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Weirdest Plants in the World: the Titan Arum

PimlicoDan
Published on March 2nd 2019
11
In the plant kingdom, some species get all the fame. The titan arum (Amorphophallus titanum) is often in the press for it enormous flowers, which are somewhat of an event in their respective botanical gardens around the world.
A close up of a Amorphophallus titanum flower

Corpse Flower

Amorphophallus titanum

Few plants represent something so polar opposite to what we expect from a flower, yet make such an impact.
The bloom itself, with a yellow central column and deep red collar is not a single flower, but an inflorescence, consisting of many smaller flowers concealed around the base.

It is, in fact, the largest unbranched inflorescence in the world.

It also smells utterly repugnant, with an overpowering odour which can stifle a greenhouse, combining the stench of rancid flesh, rotten fish and faeces - hence the alternative name of corpse flower. It may be repulsive to us, but it’s as sweet as dessert wine to the flies and carrion beetles that pollinate it.
The inflorescence often grows taller than us mere humans, stretching beyond 3 metres in height.
The plant takes years to recharge between blooms, which is part of the reason it’s such a spectacle when it does flower. The solar panels it uses are bore on stems up to 6 metres tall and measure up to 5 metres across, they don’t look like just a leaf, but an entire palm tree.
As with many aroids, the titan arum grows from a tuber, but, as you may have guessed, this is no wee spud: the largest tuber recorded weighed in at just under 155kgs – double the weight of the average man!
The shape and pattern of the leaves has given rise to the name snake palm in smaller species.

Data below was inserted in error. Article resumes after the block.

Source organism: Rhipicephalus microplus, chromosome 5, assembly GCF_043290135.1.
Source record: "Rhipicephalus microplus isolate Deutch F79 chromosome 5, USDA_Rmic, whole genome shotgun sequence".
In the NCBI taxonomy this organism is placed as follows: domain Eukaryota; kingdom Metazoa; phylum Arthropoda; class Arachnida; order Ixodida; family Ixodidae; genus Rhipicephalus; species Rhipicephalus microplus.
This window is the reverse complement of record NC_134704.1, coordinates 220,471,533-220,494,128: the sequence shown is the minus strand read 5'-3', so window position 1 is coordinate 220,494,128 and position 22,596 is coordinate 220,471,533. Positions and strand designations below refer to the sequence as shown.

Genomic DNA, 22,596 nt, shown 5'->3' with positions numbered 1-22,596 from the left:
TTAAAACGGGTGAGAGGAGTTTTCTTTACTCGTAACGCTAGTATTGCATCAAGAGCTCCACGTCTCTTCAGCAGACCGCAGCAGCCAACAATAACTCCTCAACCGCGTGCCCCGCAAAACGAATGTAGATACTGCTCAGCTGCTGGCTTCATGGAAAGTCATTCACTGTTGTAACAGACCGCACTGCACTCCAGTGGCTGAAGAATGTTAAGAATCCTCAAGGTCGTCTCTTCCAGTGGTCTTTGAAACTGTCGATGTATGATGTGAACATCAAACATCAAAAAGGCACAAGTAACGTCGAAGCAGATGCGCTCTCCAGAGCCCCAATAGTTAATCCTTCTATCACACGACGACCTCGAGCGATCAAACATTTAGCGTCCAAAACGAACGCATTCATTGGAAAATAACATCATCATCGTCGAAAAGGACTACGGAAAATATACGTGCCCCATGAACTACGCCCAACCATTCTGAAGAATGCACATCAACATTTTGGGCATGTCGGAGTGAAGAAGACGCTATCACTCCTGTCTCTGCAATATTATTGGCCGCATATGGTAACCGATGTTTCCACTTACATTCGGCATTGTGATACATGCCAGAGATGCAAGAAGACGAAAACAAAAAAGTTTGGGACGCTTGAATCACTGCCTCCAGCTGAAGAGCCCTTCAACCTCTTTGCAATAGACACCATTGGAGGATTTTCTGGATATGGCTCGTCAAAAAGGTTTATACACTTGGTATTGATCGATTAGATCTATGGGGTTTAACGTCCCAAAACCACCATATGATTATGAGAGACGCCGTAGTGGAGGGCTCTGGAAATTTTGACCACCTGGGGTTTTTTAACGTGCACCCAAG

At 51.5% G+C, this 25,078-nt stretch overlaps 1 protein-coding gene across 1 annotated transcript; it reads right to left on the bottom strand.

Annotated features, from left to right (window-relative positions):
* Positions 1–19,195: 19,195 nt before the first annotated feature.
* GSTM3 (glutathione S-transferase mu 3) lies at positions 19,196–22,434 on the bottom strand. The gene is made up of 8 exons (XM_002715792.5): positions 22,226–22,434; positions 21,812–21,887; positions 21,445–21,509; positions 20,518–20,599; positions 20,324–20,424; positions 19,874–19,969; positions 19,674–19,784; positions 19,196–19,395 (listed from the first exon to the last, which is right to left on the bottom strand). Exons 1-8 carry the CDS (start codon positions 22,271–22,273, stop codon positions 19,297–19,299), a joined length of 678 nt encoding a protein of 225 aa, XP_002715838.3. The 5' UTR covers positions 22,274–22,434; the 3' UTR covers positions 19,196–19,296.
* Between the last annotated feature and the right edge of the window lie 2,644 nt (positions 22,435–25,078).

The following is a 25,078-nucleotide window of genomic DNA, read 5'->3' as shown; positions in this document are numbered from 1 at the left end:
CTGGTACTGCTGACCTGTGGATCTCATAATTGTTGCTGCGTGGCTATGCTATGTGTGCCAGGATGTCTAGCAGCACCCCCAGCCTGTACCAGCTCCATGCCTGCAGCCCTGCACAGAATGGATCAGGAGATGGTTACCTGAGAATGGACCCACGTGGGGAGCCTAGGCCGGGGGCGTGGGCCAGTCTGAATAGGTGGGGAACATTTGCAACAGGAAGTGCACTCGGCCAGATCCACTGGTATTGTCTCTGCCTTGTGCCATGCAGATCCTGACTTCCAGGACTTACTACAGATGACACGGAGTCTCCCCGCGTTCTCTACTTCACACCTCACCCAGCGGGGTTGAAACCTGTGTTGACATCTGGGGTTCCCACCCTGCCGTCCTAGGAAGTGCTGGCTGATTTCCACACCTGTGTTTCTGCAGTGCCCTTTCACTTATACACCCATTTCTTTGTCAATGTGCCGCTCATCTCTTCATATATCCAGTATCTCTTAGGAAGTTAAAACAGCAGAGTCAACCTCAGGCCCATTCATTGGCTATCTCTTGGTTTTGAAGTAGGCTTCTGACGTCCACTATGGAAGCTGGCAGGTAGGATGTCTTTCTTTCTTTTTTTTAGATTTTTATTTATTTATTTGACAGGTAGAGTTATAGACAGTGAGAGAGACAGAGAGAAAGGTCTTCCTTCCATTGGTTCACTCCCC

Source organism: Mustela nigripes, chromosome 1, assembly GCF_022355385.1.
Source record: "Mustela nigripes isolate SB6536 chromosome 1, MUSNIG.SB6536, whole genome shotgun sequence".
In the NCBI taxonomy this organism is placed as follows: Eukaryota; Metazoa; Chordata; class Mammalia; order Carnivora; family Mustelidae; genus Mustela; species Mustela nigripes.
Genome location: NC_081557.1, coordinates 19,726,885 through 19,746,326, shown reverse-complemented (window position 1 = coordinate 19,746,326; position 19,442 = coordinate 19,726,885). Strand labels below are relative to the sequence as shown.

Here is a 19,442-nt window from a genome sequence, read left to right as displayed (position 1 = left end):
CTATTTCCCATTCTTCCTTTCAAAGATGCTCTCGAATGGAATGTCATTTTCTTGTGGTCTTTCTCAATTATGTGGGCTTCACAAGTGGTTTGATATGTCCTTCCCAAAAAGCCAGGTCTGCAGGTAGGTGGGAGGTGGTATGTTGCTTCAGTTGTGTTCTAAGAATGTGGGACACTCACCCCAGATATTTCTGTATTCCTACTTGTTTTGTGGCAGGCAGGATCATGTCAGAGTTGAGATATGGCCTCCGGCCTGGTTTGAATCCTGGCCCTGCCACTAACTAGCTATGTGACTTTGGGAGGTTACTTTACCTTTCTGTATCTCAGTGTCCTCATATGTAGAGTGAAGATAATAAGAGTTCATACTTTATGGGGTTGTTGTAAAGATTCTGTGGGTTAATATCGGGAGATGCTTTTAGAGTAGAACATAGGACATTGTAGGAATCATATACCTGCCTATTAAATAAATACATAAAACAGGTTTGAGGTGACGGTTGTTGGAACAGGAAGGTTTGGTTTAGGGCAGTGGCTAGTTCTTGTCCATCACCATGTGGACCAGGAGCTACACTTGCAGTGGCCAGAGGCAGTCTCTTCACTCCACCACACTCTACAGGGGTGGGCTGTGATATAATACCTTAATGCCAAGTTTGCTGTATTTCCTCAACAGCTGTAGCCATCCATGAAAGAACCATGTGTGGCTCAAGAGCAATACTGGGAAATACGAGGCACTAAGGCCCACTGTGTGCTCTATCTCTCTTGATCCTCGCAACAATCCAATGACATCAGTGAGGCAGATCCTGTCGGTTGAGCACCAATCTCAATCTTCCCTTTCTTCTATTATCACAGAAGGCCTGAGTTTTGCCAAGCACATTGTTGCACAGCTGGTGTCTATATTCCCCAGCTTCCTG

The titan arum is one of very few plants that can generate its own heat.

This is not uncommon in the Araceae family, from which all aroids come, but unusual in plants, generally. The heat radiates from the central yellow column, the spadix, and aids in the dispersal of the pungent fragrance.
The red collar is correctly referred to as the spathe and if you look at many others in the arum family, you’ll see a recognisable morphology, for instance in the species listed below:
You may not be able to grow the titan arum in the average conservatory, but should you want to experiment, there are smaller Amorphophallus species which are equally fascinating and are often listed as ‘voodoo lilies’ by bulb suppliers. A. konjac and A. bulbifer are the two easiest to grow and are a manageable size.

The rule is to keep them cool, dry and frost-free overwinter – much like a begonia tuber.

Plant in spring in a container or semi-shaded border in a rich well-mulched growing medium. You may not get a flower the first year of planting, but be patient. Feed and water freely during the summer to charge up the tuber for future flowering, but be aware that the stench of the flower can be overwhelming in a small space. A real curiosity and conversation point for anyone looking to grow something unexpected!
I have A. napalensis, which I have found super easy to grow and I loved its unusual flower!

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